Finally, a federal regulation establishes a national uniform graduation rate that will ensure consistency in the way states calculate those figures.

It has been long overdue.

Because of the difficulty in tracking graduation rates, making effective comparisons between the states has been almost impossible. Left to their own devices, states have developed their own ways of calculating the rates.

Texas' questionable methods of calculating the number of high school dropouts have routinely come under fire. In recent years, the Texas Education Agency has reported graduation rates of 84 percent, while the Education Research Center and Education Week came up with a 66.8-percent rate.

Texas is not the only state whose numbers have raised eyebrows. Several states report graduation rates 10 to 20 percentage points higher than those found by independent researchers.

A couple of years ago, Texas started to phase in the standards developed by the National Center for Education Statistics, and that should prove helpful in the state's efforts to comply with the new federal mandate.

The new graduation calculation rules are part of Education Secretary Margaret Spelling's extension of the No Child Left Behind rules to the high school grades announced late last month.

By 2011, states must begin using a uniform formula to determine the percentage of ninth-graders who earn a diploma within four years.

If states are going to be accountable for their graduation rates and be forced to improve those rates for minority students as well as those with disabilities, they all need to work off the same page.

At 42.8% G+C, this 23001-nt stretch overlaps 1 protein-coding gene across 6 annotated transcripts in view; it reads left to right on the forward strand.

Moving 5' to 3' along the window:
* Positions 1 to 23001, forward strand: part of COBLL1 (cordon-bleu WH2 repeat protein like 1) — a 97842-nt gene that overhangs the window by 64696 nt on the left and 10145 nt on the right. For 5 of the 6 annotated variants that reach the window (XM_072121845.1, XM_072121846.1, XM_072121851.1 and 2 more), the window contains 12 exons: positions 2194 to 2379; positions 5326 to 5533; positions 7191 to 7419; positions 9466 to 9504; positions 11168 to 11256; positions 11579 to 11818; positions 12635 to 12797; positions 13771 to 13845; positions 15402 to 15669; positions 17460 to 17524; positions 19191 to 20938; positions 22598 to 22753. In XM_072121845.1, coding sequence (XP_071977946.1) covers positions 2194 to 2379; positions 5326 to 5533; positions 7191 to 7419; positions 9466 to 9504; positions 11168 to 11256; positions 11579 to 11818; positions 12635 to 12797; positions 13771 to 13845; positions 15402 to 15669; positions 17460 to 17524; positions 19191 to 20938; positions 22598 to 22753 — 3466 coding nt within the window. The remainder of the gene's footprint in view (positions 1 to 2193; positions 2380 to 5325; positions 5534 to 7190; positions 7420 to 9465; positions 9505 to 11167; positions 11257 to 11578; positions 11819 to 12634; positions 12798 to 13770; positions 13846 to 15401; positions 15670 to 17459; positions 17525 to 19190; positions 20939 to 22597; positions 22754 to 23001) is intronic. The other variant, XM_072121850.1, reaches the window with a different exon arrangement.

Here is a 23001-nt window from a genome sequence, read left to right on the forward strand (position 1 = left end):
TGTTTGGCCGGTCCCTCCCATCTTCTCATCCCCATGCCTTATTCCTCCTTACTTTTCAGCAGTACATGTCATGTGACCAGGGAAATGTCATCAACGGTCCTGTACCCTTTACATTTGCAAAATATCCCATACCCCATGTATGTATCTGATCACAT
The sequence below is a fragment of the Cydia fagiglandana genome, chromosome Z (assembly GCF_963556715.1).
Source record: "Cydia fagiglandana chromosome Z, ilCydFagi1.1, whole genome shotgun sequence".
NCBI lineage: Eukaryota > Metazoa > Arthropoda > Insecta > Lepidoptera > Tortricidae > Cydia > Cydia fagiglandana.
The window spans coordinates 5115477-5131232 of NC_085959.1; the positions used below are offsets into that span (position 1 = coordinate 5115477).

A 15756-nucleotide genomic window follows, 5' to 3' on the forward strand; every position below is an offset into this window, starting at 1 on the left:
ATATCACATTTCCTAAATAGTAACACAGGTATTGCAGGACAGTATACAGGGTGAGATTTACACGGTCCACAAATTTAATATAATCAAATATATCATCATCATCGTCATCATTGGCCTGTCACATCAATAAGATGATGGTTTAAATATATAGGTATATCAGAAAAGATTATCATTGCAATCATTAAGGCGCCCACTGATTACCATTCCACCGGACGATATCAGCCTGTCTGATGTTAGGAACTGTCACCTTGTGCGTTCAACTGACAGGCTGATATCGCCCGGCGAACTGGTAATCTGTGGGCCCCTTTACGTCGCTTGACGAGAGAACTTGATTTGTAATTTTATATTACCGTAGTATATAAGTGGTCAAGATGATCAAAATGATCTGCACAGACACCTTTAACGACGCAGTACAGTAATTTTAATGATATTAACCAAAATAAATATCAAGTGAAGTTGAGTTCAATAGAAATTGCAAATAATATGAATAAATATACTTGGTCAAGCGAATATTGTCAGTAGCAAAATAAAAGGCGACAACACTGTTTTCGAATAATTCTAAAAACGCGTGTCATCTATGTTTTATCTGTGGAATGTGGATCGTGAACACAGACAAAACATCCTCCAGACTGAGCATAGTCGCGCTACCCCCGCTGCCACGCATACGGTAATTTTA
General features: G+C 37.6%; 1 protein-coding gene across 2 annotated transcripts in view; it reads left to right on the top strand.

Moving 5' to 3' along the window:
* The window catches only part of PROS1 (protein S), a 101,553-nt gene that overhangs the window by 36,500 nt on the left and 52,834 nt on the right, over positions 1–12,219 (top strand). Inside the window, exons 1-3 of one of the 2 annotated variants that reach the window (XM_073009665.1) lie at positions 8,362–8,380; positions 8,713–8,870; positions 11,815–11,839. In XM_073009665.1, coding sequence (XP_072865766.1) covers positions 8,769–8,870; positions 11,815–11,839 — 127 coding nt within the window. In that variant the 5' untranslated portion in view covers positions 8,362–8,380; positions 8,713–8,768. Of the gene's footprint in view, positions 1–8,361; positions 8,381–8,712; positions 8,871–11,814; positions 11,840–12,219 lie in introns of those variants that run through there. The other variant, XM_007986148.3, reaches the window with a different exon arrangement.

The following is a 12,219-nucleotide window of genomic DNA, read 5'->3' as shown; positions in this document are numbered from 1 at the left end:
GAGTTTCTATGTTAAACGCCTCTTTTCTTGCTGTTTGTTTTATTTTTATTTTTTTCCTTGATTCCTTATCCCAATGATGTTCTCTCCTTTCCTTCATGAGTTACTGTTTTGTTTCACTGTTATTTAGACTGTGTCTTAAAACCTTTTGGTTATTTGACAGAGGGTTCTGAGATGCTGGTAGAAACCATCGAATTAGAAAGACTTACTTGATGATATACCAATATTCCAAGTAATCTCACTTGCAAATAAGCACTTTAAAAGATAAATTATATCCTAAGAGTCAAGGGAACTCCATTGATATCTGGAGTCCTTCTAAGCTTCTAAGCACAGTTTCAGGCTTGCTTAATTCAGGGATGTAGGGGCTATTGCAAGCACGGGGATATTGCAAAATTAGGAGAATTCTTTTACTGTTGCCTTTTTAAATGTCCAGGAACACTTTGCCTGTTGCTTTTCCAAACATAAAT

According to the Education Trust, one of every four high school freshmen fails to graduate. One of its recent studies suggests this may be the first generation that fares worse than their parents when it comes to education and completing high school.

It is estimated that one half of minority students do not get out of high school on time.

Not everyone is cut out for college, and there are many successful individuals who have prospered without a college degree, but the odds remain stacked against the high school dropout.

In today's world, a high school dropout earns about $17,300, compared to $52,700 for someone with a bachelor's degree.

In Texas, it is estimated that one class of dropouts costs taxpayers $377 million a year in terms of medical services, prison costs and lost revenue from fees and taxes.

Establishing an accurate accounting of the number of high school dropouts will not solve the problem, but it is crucial information needed to develop solutions to the crisis.


—San Antonio Express-News